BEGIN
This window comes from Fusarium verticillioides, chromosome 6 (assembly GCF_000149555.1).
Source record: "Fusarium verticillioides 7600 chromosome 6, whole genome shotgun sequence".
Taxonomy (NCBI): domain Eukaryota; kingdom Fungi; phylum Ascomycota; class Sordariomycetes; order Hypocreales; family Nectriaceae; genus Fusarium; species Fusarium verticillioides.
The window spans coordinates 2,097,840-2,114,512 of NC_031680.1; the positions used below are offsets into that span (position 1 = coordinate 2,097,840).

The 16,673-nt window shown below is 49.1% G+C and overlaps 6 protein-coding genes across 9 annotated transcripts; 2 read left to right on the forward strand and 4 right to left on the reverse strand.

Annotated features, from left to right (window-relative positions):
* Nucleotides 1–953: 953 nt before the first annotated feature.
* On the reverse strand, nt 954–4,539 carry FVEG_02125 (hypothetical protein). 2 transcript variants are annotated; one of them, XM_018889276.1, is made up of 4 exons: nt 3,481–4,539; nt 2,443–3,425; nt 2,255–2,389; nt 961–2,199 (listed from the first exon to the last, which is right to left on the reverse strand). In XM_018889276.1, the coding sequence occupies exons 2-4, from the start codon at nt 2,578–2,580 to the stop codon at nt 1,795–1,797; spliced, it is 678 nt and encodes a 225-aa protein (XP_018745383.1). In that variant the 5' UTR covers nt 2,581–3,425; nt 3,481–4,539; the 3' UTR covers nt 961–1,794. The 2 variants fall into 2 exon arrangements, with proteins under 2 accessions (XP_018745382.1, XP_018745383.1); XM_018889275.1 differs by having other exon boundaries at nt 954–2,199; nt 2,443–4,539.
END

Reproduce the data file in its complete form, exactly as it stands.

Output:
This window comes from Fusarium verticillioides, chromosome 6 (assembly GCF_000149555.1).
Source record: "Fusarium verticillioides 7600 chromosome 6, whole genome shotgun sequence".
Taxonomy (NCBI): domain Eukaryota; kingdom Fungi; phylum Ascomycota; class Sordariomycetes; order Hypocreales; family Nectriaceae; genus Fusarium; species Fusarium verticillioides.
The window spans coordinates 2,097,840-2,114,512 of NC_031680.1; the positions used below are offsets into that span (position 1 = coordinate 2,097,840).

The 16,673-nt window shown below is 49.1% G+C and overlaps 6 protein-coding genes across 9 annotated transcripts; 2 read left to right on the forward strand and 4 right to left on the reverse strand.

Annotated features, from left to right (window-relative positions):
* Nucleotides 1–953: 953 nt before the first annotated feature.
* On the reverse strand, nt 954–4,539 carry FVEG_02125 (hypothetical protein). 2 transcript variants are annotated; one of them, XM_018889276.1, is made up of 4 exons: nt 3,481–4,539; nt 2,443–3,425; nt 2,255–2,389; nt 961–2,199 (listed from the first exon to the last, which is right to left on the reverse strand). In XM_018889276.1, the coding sequence occupies exons 2-4, from the start codon at nt 2,578–2,580 to the stop codon at nt 1,795–1,797; spliced, it is 678 nt and encodes a 225-aa protein (XP_018745383.1). In that variant the 5' UTR covers nt 2,581–3,425; nt 3,481–4,539; the 3' UTR covers nt 961–1,794. The 2 variants fall into 2 exon arrangements, with proteins under 2 accessions (XP_018745382.1, XP_018745383.1); XM_018889275.1 differs by having other exon boundaries at nt 954–2,199; nt 2,443–4,539.